Off course all the time that they are spending having FUN with their friends and using the FutPro, they are actually touching the ball 1000s of times and increasing their footwork, agility, speed, timing and stamina. It is a win win situation for the coaches, trainers and players.
So my Tip for increasing footwork is to be able to have the kids do something FUN, competitive, be able to share it with their friends on and off the training facility. Something that they can see the results as they get better, just like a video game’s progress. Something they can enjoy doing without the coach’s/trainer’s supervision.
Take a look at it HERE
Everyday I that I train kids, various ages and skill levels, one thing that is always constant is their inability to sustain and focus on the tasks at hand. I have come to realize that although they love to play sports they cannot maintain non-stop playing for an extended time. They are always stopping, huffing and puffing. I remember when I was a young lad, say 8 or 9, you could not get me to stop or stand still. Today although kids are always fidgeting, not standing still or not focusing it is not because their high fitness energy level. It is mainly because of their diet. High on sugars, bad carbs, and preservatives. But given the task of actually maintaining a playing scenario of a prolong period of time, most of them cannot do it. Even the kids that their coaches have them doing laps before every practice and have developed a somewhat higher level of fitness; they cannot maintain a period of extended play with many different speeds and agility tasks.
In every sport developing speeds of quick 5-10 yards bursts is critical. These quick bursts or first steps can separate a player from beating a competitor to a lose ball, getting a rebound or making a strong defensive play. Developing a young player/athlete to have quicker footwork, timing, speed, agility, stamina and power to move in small places will not only help them to become a better athlete but also prevent injuries. Another area in youth sports that is greatly overlooked. We tend to think that they are kids, they are young, and they do not any of this. In actuality developing healthy habits is a must at all ages.
So how do we start with accomplishing this developmental task? Simple, yet not known by many: Increasing speed is as simple as training an athlete to minimize their contact with the ground. It makes sense right? The less time you spend touching the ground the faster you will move. Simple theory applied by sprinters. When doing agility training the lighter and faster an athlete is on his/her feet the quicker they will accomplish the given task. Doing repetitive jumping drills may seem pointless, but what they are doing is teaching the athlete to spend less time with their feet on the ground.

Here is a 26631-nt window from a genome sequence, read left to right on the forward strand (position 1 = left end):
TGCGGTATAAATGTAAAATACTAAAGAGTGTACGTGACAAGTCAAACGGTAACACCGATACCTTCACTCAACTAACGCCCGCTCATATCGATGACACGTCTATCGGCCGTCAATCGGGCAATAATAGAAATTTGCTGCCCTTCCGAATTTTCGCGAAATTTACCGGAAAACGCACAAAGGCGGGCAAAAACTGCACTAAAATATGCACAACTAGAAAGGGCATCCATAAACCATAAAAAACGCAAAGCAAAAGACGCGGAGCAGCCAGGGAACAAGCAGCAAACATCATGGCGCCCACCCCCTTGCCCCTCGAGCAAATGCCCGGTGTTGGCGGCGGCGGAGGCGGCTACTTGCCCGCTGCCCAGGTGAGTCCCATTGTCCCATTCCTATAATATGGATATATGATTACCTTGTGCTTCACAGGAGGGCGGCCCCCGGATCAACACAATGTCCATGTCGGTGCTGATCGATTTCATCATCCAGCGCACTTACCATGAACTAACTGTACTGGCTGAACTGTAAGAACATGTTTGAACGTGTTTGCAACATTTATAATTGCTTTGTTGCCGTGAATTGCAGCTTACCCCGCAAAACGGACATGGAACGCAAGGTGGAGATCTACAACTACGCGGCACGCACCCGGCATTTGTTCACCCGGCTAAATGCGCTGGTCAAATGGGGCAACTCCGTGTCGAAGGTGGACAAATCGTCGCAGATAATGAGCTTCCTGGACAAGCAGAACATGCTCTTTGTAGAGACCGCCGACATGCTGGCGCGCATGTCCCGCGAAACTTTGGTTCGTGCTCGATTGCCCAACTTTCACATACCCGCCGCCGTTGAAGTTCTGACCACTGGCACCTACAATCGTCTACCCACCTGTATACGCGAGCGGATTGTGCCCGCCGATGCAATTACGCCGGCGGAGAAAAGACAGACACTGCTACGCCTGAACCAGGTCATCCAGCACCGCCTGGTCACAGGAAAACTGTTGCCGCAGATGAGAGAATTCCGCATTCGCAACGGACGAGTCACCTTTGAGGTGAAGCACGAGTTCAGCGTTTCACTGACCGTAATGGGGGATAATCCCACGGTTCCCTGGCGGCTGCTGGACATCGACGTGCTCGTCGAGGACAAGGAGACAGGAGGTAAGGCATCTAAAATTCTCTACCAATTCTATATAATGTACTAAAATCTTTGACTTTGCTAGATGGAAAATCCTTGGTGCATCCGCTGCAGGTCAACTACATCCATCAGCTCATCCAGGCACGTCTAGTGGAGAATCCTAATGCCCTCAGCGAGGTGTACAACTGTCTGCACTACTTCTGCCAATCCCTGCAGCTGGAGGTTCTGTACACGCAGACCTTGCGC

Doing an agility session and building it into sprint work, the athlete’s muscle memory takes over and they begin to apply what they learned in the leaping tasks, therefore creating a quicker first step. Coordination and balance are always part of the mix. As I said earlier there are kids that may have a higher fitness level but their coordination and balance is lacking, making it harder to perform on the field.
Here are some other things that I do on my trainings that you should consider:
Speed Agility And Conditioning
Being More Powerful In Your Sport
Developing A Faster First Step
Being Able To Jump Higher
Perfecting Techniques Through FUN Quality Repetitions
Read more and watch videos HERE
How Would You Like To Improve Your Footwork, Agility And Stamina In Your Soccer Training? IT IS EASY – Here Is How
Footwork is one of the key elements in all sports. Professional teams of all sports have a physical trainer that does agility, footwork, stamina, conditioning, speed and timing workouts. In youth sports especially at the U8-U12 levels teaching the kids proper body movement and techniques, agility and footwork is essential if the kids are going to develop into total athlete/players. At that age one of the hardest things to maintain is focus and as a youth coach you are always battling the boredom syndrome. With FutPro and the Futwork training system you are not only teaching the kids the necessary, footwork, agility and body motion essentials but you are making it FUN for them as they love to use the FutPro. The 30second challenges add excitement and FUN in their workouts.
See for yourself what the fuss is all about by clicking here:
As I was training one of my teams at yesterdays practice using FutPro, I was lost in the laughter and fun my girls were having while using it and doing their footwork. Prior to getting the FutPro I would have them touch the ball off the wall in our indoor facility at the start of every practice. As the weeks passed I noticed a few things. First of all after a few reps they would get bored with it and their technique would go down hill. Because of the same reason their timing would be off, they would not stay on their toes as I always instruct them and their effort would not be there after a few reps. Most importantly as all of the above would happen they would have to start chasing the ball, because their focus and concentration would not be there any more causing them to mishandle the ball and have it roll away from them. As a result of that we would waste quite a bit of time to get the ball, get back in position start all over again and have it happen again and again.
Well since we started using FutPro I do not have to say anything anymore. In fact they fight over who is going to go first. They have a great time while doing it, their footwork has gotten much better and we do not waste as much time any longer. We just ordered one for each player so everyone has one. They use it at home and bring it at practice. Best of all they show off to their friends not realizing, that as they do that they are always working on their footwork.
I asked them why they like using it so much and based on their answers I compiled a list of 10 things why one should use FutPro in their training as well as home.
1 Have Fun With An Easy To Do Game Like Unit and Training System
2 Increase Touches On The Ball, Build Better Footwork
3 Work On Every Surface Of Your Foot, Inside, Outside, Laces
4 Better Body Movement, Build Agility
5 Increase Cardio, Build Your Stamina
6 Better Your Technique On The Ball
7 Build Muscle Memory
8 Increase You Aerobic Workout
9 Great For Every Sport Footwork And Body Movement
10 Separate Yourself From The 80% That Lack Footwork
To watch videos of players in action using the FutPro clickHERE